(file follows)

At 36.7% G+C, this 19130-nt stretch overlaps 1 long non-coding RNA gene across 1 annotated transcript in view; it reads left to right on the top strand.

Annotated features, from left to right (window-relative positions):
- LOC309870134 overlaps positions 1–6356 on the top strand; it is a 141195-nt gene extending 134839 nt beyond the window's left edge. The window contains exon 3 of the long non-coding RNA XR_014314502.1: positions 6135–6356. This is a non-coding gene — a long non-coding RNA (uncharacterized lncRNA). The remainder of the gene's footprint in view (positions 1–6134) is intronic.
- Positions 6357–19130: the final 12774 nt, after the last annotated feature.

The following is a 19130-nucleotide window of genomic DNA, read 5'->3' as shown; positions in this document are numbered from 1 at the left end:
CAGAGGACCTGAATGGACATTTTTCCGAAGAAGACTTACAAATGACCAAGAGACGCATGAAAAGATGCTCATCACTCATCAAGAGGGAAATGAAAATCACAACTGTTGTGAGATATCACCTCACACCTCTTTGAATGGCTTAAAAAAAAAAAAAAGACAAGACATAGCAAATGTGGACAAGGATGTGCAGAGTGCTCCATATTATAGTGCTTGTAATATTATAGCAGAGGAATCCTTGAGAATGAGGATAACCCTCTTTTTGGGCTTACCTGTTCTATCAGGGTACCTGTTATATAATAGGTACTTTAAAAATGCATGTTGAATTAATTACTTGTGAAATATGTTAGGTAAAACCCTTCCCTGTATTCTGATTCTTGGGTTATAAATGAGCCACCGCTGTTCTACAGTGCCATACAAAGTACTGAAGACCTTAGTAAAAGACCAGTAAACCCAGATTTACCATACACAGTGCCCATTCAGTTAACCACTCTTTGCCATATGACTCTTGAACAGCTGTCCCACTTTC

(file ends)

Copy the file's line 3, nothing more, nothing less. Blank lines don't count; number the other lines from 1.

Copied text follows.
- LOC309870134 overlaps positions 1–6356 on the top strand; it is a 141195-nt gene extending 134839 nt beyond the window's left edge. The window contains exon 3 of the long non-coding RNA XR_014314502.1: positions 6135–6356. This is a non-coding gene — a long non-coding RNA (uncharacterized lncRNA). The remainder of the gene's footprint in view (positions 1–6134) is intronic.